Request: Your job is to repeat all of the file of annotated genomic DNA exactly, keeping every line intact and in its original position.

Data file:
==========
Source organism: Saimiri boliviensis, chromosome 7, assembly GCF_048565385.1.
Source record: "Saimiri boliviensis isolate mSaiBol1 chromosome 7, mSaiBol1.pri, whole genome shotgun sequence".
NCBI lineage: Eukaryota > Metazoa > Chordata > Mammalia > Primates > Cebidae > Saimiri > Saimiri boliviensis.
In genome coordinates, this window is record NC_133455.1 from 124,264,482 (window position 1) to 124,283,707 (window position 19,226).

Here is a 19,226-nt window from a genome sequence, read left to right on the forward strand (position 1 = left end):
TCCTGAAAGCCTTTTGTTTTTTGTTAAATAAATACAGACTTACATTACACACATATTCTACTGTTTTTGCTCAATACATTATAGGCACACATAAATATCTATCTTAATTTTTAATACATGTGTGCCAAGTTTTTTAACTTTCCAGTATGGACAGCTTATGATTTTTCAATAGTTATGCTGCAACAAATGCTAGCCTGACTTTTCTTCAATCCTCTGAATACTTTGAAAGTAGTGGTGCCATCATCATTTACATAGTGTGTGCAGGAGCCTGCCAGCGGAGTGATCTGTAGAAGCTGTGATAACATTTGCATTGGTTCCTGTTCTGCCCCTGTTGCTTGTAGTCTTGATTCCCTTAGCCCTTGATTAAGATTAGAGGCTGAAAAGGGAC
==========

Source organism: Saimiri boliviensis, chromosome 7, assembly GCF_048565385.1.
Source record: "Saimiri boliviensis isolate mSaiBol1 chromosome 7, mSaiBol1.pri, whole genome shotgun sequence".
NCBI lineage: Eukaryota > Metazoa > Chordata > Mammalia > Primates > Cebidae > Saimiri > Saimiri boliviensis.
In genome coordinates, this window is record NC_133455.1 from 124,264,482 (window position 1) to 124,283,707 (window position 19,226).

Here is a 19,226-nt window from a genome sequence, read left to right on the forward strand (position 1 = left end):
TCCTGAAAGCCTTTTGTTTTTTGTTAAATAAATACAGACTTACATTACACACATATTCTACTGTTTTTGCTCAATACATTATAGGCACACATAAATATCTATCTTAATTTTTAATACATGTGTGCCAAGTTTTTTAACTTTCCAGTATGGACAGCTTATGATTTTTCAATAGTTATGCTGCAACAAATGCTAGCCTGACTTTTCTTCAATCCTCTGAATACTTTGAAAGTAGTGGTGCCATCATCATTTACATAGTGTGTGCAGGAGCCTGCCAGCGGAGTGATCTGTAGAAGCTGTGATAACATTTGCATTGGTTCCTGTTCTGCCCCTGTTGCTTGTAGTCTTGATTCCCTTAGCCCTTGATTAAGATTAGAGGCTGAAAAGGGAC